Artist Stuart Whipps’ new exhibition Why Contribute to the Spread of Ugliness?, showing at the Ikon Gallery, is a photographic and video exploration of the changing nature of cultural value and it’s impending loss.
The bulk of the show centres around the work of prominent Birmingham architect John Madin. Born in 1925, Madin was prolific for more than 30 years within Birmingham, changing its landscape.
For Whipps’ exhibit he examines 487 boxes of archived paperwork from Madin’s architectural practices housed in Birmingham Central Library, one of only a few of Madin’s buildings still standing in Birmingham and which is scheduled for demolition in 2013, to explore his impact on the architectural scene in bygone years.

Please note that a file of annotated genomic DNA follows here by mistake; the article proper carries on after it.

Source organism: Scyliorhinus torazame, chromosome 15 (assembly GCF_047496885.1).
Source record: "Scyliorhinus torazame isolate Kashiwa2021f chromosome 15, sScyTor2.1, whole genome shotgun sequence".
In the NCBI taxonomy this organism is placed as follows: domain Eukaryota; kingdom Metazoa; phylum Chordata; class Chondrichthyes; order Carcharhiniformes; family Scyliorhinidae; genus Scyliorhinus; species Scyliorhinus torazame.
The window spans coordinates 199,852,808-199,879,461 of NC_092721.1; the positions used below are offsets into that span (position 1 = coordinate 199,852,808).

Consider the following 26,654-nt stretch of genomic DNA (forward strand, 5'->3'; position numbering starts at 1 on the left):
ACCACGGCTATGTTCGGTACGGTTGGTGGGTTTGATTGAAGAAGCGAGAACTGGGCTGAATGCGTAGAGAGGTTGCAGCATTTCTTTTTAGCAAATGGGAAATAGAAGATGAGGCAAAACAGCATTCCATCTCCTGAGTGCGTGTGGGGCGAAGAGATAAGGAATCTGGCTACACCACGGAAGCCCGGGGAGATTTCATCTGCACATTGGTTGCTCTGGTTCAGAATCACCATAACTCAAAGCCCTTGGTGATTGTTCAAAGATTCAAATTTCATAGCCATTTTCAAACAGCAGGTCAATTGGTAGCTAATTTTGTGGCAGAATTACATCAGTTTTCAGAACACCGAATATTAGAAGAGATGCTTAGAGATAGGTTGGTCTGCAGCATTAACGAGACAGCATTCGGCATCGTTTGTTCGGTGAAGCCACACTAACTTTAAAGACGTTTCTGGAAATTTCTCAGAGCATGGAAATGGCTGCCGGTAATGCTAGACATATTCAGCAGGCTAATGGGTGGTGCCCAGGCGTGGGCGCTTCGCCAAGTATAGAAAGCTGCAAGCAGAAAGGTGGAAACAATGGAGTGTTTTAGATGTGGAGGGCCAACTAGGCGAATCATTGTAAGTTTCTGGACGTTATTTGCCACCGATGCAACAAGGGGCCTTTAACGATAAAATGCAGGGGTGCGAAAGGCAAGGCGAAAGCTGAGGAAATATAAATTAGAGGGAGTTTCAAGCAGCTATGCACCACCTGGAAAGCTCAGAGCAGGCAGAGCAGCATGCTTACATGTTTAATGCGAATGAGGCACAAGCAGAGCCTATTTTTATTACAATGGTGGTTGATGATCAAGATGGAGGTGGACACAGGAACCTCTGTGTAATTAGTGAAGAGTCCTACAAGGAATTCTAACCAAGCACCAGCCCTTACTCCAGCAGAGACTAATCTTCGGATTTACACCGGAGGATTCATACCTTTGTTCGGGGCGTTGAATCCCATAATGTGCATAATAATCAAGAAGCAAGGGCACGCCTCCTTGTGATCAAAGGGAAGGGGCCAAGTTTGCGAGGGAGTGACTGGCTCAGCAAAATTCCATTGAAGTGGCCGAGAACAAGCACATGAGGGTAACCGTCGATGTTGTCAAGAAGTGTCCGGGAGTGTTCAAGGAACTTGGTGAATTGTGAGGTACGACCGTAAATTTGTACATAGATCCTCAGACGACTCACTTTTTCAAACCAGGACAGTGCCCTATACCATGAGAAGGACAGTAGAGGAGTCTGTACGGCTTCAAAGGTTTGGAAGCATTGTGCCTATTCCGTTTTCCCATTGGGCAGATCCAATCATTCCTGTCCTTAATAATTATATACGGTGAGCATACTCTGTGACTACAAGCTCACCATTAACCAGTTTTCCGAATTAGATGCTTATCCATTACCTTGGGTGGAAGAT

Through a multi-screen slide projection, Whipps combines the prominent three strands of subject matter to create a poignant reflection of Madin’s work. The focus of the show surrounds the archival boxes, their contents (printed materials relating to Madin’s projects and the construction industry between the 1950s and 1970s) and the buildings to which they refer.
The timing of the show coincides with an ongoing campaign by the 20th Century Society to re-classify some of Madin’s buildings as listed in order to preserve the history they represent (particularly the Birmingham Central Library) and retain, what is considered by some, as some of the best examples of post-war brutalist architecture in Britain.
Madin extensively researched American library architecture when planning the Birmingham Central Library design which led Whipps to retrace Madin’s footsteps to better understand the man himself. Having returned to Birmingham with a wider understanding, Whipps is able to present this powerful celebration of the influential architect whilst highlighting Birmingham’s inability or unwillingness to preserve a vital part of its heritage.
Until 5th February 2012
Words: Lee Hall
Image: Birmingham Chamber of Commerce, 001 (2011). Stuart Whipps. Medium Format Slide.